Internal architecture


Overview of the internal architecture of Sitecore and how it processes and queries data.

Sitecore processes queries using the fastest technology possible. This could be either the SQL database, if the data provider supports the requested query, or in the Sitecore data manager. Note that the SQL database provides the best performance, but, unfortunately does not provide support for all queries.

The SQL database supports queries such as "/sitecore/content/home", which resolves an item by path, and "//home", which locates a set of items by name. For example, if you have a large site that uses an SQL database and you are trying to find all the content items named needle, the following API code retrieves this result set:

Item content = Sitecore.Context.Database.GetItem("/sitecore/content"); Item[] needles = content.Axes.SelectItems("//needle");

The SQL Server data provider supports this kind of query, so the query is resolved directly in the database and runs fairly quickly, even though the database contains a large number of content items.

Adding additional search criteria, however, can change how Sitecore performs the search. Using the previous example, if items include a check box field named IsHidden, then to find needles that are not hidden, you use the following code:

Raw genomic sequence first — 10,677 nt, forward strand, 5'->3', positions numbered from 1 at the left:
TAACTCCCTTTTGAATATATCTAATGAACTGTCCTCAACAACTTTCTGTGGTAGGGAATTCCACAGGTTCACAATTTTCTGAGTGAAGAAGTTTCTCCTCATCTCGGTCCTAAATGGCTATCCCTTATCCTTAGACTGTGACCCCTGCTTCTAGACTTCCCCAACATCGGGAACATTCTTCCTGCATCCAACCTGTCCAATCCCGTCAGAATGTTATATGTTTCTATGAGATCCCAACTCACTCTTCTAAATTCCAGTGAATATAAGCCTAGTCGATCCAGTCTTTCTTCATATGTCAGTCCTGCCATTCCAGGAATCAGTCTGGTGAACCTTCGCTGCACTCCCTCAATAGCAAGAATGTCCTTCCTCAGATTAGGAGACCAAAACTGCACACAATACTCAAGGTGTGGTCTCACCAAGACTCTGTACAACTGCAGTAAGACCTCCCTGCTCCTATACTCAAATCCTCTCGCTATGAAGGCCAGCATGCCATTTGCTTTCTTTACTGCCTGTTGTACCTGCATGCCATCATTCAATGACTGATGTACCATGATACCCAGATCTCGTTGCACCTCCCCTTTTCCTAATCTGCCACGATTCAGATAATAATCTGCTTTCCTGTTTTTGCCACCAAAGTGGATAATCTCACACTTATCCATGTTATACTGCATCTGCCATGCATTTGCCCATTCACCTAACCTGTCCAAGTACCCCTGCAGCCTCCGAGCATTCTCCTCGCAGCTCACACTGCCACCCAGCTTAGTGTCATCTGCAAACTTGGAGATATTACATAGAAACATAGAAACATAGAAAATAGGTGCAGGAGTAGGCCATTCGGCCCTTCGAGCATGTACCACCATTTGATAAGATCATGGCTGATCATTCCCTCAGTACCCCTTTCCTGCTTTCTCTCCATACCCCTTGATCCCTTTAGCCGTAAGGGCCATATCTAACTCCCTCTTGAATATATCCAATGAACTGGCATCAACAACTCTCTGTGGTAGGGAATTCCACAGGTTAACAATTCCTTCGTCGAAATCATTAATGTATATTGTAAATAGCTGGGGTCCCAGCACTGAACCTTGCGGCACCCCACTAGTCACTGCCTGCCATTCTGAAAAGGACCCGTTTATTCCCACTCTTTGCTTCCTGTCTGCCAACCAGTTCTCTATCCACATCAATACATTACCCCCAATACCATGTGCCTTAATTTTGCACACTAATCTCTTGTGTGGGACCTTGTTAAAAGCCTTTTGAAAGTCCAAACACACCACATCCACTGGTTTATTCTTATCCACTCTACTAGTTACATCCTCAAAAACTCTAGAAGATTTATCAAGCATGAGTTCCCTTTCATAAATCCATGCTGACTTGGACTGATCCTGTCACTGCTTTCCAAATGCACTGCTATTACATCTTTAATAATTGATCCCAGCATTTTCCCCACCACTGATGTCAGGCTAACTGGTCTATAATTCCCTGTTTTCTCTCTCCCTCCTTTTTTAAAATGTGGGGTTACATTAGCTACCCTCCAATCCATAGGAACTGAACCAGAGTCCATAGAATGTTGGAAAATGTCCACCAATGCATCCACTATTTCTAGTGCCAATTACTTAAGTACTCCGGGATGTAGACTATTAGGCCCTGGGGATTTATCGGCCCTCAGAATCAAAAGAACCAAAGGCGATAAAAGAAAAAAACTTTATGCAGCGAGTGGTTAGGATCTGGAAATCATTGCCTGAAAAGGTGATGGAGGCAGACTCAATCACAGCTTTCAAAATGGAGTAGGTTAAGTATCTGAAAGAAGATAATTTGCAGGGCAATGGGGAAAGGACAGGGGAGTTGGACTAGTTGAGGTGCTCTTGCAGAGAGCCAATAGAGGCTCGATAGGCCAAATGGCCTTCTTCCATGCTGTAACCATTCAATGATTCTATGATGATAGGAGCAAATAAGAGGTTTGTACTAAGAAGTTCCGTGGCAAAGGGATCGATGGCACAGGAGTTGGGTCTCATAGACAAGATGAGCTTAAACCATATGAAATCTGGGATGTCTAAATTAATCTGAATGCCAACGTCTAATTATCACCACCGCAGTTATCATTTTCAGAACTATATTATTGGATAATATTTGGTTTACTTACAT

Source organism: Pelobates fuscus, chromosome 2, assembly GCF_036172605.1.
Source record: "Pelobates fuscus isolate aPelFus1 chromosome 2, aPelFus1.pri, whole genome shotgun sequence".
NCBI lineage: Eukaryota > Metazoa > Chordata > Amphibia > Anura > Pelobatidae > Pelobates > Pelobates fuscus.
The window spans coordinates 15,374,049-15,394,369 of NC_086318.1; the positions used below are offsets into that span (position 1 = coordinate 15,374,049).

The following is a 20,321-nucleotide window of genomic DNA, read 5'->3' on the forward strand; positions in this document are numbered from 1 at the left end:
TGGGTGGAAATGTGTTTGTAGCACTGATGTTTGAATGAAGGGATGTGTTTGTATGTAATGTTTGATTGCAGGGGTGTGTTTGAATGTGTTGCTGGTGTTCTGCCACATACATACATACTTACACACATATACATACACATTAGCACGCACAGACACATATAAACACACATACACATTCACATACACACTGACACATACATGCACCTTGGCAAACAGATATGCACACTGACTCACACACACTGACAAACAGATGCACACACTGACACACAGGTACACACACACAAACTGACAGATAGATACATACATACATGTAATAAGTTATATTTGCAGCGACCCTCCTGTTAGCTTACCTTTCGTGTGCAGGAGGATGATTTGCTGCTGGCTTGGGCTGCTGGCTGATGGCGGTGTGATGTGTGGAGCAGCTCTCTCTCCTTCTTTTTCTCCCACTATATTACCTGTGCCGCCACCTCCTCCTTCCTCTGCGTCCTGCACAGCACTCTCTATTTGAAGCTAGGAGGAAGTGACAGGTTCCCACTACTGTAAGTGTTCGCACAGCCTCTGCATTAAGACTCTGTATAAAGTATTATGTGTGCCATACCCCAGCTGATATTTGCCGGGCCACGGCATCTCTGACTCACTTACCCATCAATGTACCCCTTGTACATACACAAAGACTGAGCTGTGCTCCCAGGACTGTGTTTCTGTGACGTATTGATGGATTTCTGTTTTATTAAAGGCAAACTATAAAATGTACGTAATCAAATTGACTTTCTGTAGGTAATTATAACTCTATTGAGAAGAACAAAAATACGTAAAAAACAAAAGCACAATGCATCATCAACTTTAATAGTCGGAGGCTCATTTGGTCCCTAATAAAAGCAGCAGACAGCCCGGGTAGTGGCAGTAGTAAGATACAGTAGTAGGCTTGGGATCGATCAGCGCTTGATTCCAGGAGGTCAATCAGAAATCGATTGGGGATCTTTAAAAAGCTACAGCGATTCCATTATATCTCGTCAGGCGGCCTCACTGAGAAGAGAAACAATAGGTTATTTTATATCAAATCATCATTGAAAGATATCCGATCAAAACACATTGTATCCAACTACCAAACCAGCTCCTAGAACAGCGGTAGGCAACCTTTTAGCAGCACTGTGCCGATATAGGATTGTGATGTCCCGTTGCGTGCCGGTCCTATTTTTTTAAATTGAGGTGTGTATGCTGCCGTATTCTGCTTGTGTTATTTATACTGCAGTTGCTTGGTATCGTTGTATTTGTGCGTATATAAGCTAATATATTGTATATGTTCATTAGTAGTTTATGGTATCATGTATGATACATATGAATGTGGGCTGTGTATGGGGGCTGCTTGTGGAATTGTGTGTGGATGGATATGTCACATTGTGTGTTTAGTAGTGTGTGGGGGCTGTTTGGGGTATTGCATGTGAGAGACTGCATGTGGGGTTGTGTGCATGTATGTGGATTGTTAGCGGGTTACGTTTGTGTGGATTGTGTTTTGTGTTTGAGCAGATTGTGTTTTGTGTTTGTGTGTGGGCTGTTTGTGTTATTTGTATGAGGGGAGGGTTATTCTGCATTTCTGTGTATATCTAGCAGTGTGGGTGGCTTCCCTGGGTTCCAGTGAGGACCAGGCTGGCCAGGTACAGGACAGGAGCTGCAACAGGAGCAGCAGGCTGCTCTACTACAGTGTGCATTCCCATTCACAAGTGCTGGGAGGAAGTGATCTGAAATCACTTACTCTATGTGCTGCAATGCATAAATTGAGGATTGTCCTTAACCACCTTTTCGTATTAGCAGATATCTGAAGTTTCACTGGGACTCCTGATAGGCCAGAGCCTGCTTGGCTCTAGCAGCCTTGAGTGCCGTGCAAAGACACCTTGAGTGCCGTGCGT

Sitecore.Data.Items.Item content = Sitecore.Context.Database.Items["/sitecore/content"]; Sitecore.Data.Items.Item[] needles = content.Axes.SelectItems("//needle[@IsHidden != '1']");

The SQL Server data provider does not support predicates (the portion of the search string enclosed in square brackets: [@IsHidden != '1']). Therefore, Sitecore resolves this query in the data manager using the query API. To do this, all the items in the query scope (all descendants of /sitecore/content in this example) are loaded so that the predicate can be evaluated against each item and the matching items returned. Unfortunately, the performance penalty associated with loading this many items can be quite dramatic for large sets of items. A more optimal approach is to first find all items named needle, then search through the result set in memory to find the items that are not hidden.